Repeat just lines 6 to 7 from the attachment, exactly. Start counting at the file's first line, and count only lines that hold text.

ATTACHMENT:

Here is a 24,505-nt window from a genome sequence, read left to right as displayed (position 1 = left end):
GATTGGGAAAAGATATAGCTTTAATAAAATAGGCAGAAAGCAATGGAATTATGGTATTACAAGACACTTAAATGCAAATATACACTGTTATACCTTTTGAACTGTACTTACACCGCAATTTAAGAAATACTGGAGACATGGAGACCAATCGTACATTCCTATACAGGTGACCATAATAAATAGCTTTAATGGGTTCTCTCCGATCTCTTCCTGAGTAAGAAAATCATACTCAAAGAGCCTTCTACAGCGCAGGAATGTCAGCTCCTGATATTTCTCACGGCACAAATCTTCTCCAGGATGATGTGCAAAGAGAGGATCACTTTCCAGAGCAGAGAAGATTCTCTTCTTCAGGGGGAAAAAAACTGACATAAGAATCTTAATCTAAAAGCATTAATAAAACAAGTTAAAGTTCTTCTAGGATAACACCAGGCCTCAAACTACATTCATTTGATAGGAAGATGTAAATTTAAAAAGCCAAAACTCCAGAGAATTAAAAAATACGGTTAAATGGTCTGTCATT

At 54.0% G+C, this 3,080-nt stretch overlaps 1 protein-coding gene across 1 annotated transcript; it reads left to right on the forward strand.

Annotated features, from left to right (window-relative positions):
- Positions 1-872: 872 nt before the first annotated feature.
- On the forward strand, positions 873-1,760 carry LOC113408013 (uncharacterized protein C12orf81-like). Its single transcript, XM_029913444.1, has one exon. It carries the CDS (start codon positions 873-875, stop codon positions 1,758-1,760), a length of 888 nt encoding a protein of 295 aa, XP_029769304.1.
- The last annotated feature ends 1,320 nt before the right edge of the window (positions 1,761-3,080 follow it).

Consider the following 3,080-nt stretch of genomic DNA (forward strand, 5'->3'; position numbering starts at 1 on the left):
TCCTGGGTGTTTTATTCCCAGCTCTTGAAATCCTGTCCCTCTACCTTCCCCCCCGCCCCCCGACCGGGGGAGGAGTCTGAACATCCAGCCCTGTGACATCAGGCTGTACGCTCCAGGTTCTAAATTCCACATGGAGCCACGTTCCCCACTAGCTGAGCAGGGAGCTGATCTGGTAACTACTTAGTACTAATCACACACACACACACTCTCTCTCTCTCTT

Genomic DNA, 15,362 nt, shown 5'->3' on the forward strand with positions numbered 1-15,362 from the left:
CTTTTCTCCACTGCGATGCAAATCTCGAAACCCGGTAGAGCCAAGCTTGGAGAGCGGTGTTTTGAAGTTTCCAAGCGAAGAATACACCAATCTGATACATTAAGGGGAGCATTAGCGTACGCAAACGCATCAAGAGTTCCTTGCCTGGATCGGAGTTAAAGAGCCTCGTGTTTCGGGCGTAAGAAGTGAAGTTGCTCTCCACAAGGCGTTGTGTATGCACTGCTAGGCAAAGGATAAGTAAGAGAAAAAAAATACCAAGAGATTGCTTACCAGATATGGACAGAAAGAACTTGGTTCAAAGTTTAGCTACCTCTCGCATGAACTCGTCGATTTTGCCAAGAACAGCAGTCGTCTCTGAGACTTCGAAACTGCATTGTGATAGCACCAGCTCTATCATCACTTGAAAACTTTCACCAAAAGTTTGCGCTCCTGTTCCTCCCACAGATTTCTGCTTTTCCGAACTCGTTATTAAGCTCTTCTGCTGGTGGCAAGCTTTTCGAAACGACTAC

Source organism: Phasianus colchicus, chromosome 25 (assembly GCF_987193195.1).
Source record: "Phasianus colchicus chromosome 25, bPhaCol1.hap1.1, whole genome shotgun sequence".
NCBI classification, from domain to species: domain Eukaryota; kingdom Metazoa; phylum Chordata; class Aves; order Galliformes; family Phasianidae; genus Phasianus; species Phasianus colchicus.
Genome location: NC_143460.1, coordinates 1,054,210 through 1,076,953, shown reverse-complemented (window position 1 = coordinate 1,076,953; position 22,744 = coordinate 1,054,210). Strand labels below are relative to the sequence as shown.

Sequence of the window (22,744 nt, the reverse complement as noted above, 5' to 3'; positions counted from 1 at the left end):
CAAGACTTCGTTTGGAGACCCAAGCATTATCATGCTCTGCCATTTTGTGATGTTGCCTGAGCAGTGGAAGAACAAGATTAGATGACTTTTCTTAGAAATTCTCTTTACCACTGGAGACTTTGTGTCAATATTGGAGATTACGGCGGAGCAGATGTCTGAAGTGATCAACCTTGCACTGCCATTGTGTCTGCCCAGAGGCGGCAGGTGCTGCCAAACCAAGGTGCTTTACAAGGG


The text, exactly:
- On the forward strand, positions 873-1,760 carry LOC113408013 (uncharacterized protein C12orf81-like). Its single transcript, XM_029913444.1, has one exon. It carries the CDS (start codon positions 873-875, stop codon positions 1,758-1,760), a length of 888 nt encoding a protein of 295 aa, XP_029769304.1.
- The last annotated feature ends 1,320 nt before the right edge of the window (positions 1,761-3,080 follow it).